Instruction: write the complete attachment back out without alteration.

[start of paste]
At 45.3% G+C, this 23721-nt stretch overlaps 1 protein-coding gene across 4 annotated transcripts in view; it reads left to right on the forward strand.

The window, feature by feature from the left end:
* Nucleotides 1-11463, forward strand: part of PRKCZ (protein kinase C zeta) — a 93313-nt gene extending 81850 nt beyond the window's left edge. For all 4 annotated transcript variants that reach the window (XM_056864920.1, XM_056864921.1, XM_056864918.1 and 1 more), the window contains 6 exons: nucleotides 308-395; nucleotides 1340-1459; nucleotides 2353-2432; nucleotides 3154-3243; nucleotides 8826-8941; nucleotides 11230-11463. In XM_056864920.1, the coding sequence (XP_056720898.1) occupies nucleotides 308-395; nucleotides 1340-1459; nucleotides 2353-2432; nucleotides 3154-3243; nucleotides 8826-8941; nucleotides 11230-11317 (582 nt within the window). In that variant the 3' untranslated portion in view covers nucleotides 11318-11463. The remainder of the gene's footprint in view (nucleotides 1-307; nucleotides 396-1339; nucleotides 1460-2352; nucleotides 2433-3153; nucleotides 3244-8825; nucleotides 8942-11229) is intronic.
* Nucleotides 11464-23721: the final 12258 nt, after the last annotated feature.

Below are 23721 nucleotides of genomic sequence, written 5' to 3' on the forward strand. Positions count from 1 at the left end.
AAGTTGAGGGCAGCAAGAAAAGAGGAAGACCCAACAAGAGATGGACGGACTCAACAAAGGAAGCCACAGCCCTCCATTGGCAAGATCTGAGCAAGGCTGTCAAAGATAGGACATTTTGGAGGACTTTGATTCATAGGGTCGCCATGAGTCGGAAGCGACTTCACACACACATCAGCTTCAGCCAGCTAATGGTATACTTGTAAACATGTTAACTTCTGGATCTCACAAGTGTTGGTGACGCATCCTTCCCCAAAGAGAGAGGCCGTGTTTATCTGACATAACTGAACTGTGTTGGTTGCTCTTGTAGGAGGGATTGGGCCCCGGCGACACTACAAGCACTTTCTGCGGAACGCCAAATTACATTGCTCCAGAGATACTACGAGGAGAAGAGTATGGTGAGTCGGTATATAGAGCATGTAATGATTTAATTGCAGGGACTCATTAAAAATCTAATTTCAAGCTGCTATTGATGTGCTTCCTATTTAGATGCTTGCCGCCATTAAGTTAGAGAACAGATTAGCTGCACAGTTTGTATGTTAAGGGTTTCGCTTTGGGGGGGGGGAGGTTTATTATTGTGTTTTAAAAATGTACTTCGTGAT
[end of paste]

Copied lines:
At 45.3% G+C, this 23721-nt stretch overlaps 1 protein-coding gene across 4 annotated transcripts in view; it reads left to right on the forward strand.

The window, feature by feature from the left end:
* Nucleotides 1-11463, forward strand: part of PRKCZ (protein kinase C zeta) — a 93313-nt gene extending 81850 nt beyond the window's left edge. For all 4 annotated transcript variants that reach the window (XM_056864920.1, XM_056864921.1, XM_056864918.1 and 1 more), the window contains 6 exons: nucleotides 308-395; nucleotides 1340-1459; nucleotides 2353-2432; nucleotides 3154-3243; nucleotides 8826-8941; nucleotides 11230-11463. In XM_056864920.1, the coding sequence (XP_056720898.1) occupies nucleotides 308-395; nucleotides 1340-1459; nucleotides 2353-2432; nucleotides 3154-3243; nucleotides 8826-8941; nucleotides 11230-11317 (582 nt within the window). In that variant the 3' untranslated portion in view covers nucleotides 11318-11463. The remainder of the gene's footprint in view (nucleotides 1-307; nucleotides 396-1339; nucleotides 1460-2352; nucleotides 2433-3153; nucleotides 3244-8825; nucleotides 8942-11229) is intronic.
* Nucleotides 11464-23721: the final 12258 nt, after the last annotated feature.

Below are 23721 nucleotides of genomic sequence, written 5' to 3' on the forward strand. Positions count from 1 at the left end.
AAGTTGAGGGCAGCAAGAAAAGAGGAAGACCCAACAAGAGATGGACGGACTCAACAAAGGAAGCCACAGCCCTCCATTGGCAAGATCTGAGCAAGGCTGTCAAAGATAGGACATTTTGGAGGACTTTGATTCATAGGGTCGCCATGAGTCGGAAGCGACTTCACACACACATCAGCTTCAGCCAGCTAATGGTATACTTGTAAACATGTTAACTTCTGGATCTCACAAGTGTTGGTGACGCATCCTTCCCCAAAGAGAGAGGCCGTGTTTATCTGACATAACTGAACTGTGTTGGTTGCTCTTGTAGGAGGGATTGGGCCCCGGCGACACTACAAGCACTTTCTGCGGAACGCCAAATTACATTGCTCCAGAGATACTACGAGGAGAAGAGTATGGTGAGTCGGTATATAGAGCATGTAATGATTTAATTGCAGGGACTCATTAAAAATCTAATTTCAAGCTGCTATTGATGTGCTTCCTATTTAGATGCTTGCCGCCATTAAGTTAGAGAACAGATTAGCTGCACAGTTTGTATGTTAAGGGTTTCGCTTTGGGGGGGGGGAGGTTTATTATTGTGTTTTAAAAATGTACTTCGTGAT